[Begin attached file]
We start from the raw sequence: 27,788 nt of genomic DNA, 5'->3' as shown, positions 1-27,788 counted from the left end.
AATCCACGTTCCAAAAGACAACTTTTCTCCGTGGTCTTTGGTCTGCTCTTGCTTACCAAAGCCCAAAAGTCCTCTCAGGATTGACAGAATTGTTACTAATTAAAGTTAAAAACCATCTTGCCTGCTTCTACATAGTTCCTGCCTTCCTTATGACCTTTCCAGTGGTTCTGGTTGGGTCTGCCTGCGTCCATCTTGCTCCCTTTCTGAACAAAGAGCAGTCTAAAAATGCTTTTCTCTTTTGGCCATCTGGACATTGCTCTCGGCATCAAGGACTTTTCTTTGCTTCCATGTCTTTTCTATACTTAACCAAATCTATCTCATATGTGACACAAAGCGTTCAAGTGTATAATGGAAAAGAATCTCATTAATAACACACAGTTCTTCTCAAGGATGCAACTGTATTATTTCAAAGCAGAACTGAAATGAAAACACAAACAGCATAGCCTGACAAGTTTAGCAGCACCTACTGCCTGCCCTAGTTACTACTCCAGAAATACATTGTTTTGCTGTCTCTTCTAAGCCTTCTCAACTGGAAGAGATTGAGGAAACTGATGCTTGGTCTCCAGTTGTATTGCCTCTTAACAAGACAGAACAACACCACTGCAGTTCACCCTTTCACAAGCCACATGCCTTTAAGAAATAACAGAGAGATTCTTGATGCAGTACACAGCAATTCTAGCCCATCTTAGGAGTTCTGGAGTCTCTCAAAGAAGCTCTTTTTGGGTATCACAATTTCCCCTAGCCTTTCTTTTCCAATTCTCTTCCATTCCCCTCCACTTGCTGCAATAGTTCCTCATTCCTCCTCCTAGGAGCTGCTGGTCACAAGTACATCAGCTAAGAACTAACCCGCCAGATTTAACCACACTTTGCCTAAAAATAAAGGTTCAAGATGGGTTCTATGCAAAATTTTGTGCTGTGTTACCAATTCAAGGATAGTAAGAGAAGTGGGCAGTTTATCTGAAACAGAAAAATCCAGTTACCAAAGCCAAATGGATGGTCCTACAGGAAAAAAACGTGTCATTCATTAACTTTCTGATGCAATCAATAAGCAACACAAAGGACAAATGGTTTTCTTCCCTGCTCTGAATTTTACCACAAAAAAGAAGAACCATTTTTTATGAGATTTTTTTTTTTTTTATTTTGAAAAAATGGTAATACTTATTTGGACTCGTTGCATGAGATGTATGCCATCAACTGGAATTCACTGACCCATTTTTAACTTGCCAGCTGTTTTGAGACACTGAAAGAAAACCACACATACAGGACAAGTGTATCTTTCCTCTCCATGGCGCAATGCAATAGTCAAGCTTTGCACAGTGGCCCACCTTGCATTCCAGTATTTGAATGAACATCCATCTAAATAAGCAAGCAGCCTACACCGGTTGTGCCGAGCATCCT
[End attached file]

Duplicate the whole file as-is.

We start from the raw sequence: 27,788 nt of genomic DNA, 5'->3' as shown, positions 1-27,788 counted from the left end.
AATCCACGTTCCAAAAGACAACTTTTCTCCGTGGTCTTTGGTCTGCTCTTGCTTACCAAAGCCCAAAAGTCCTCTCAGGATTGACAGAATTGTTACTAATTAAAGTTAAAAACCATCTTGCCTGCTTCTACATAGTTCCTGCCTTCCTTATGACCTTTCCAGTGGTTCTGGTTGGGTCTGCCTGCGTCCATCTTGCTCCCTTTCTGAACAAAGAGCAGTCTAAAAATGCTTTTCTCTTTTGGCCATCTGGACATTGCTCTCGGCATCAAGGACTTTTCTTTGCTTCCATGTCTTTTCTATACTTAACCAAATCTATCTCATATGTGACACAAAGCGTTCAAGTGTATAATGGAAAAGAATCTCATTAATAACACACAGTTCTTCTCAAGGATGCAACTGTATTATTTCAAAGCAGAACTGAAATGAAAACACAAACAGCATAGCCTGACAAGTTTAGCAGCACCTACTGCCTGCCCTAGTTACTACTCCAGAAATACATTGTTTTGCTGTCTCTTCTAAGCCTTCTCAACTGGAAGAGATTGAGGAAACTGATGCTTGGTCTCCAGTTGTATTGCCTCTTAACAAGACAGAACAACACCACTGCAGTTCACCCTTTCACAAGCCACATGCCTTTAAGAAATAACAGAGAGATTCTTGATGCAGTACACAGCAATTCTAGCCCATCTTAGGAGTTCTGGAGTCTCTCAAAGAAGCTCTTTTTGGGTATCACAATTTCCCCTAGCCTTTCTTTTCCAATTCTCTTCCATTCCCCTCCACTTGCTGCAATAGTTCCTCATTCCTCCTCCTAGGAGCTGCTGGTCACAAGTACATCAGCTAAGAACTAACCCGCCAGATTTAACCACACTTTGCCTAAAAATAAAGGTTCAAGATGGGTTCTATGCAAAATTTTGTGCTGTGTTACCAATTCAAGGATAGTAAGAGAAGTGGGCAGTTTATCTGAAACAGAAAAATCCAGTTACCAAAGCCAAATGGATGGTCCTACAGGAAAAAAACGTGTCATTCATTAACTTTCTGATGCAATCAATAAGCAACACAAAGGACAAATGGTTTTCTTCCCTGCTCTGAATTTTACCACAAAAAAGAAGAACCATTTTTTATGAGATTTTTTTTTTTTTTATTTTGAAAAAATGGTAATACTTATTTGGACTCGTTGCATGAGATGTATGCCATCAACTGGAATTCACTGACCCATTTTTAACTTGCCAGCTGTTTTGAGACACTGAAAGAAAACCACACATACAGGACAAGTGTATCTTTCCTCTCCATGGCGCAATGCAATAGTCAAGCTTTGCACAGTGGCCCACCTTGCATTCCAGTATTTGAATGAACATCCATCTAAATAAGCAAGCAGCCTACACCGGTTGTGCCGAGCATCCT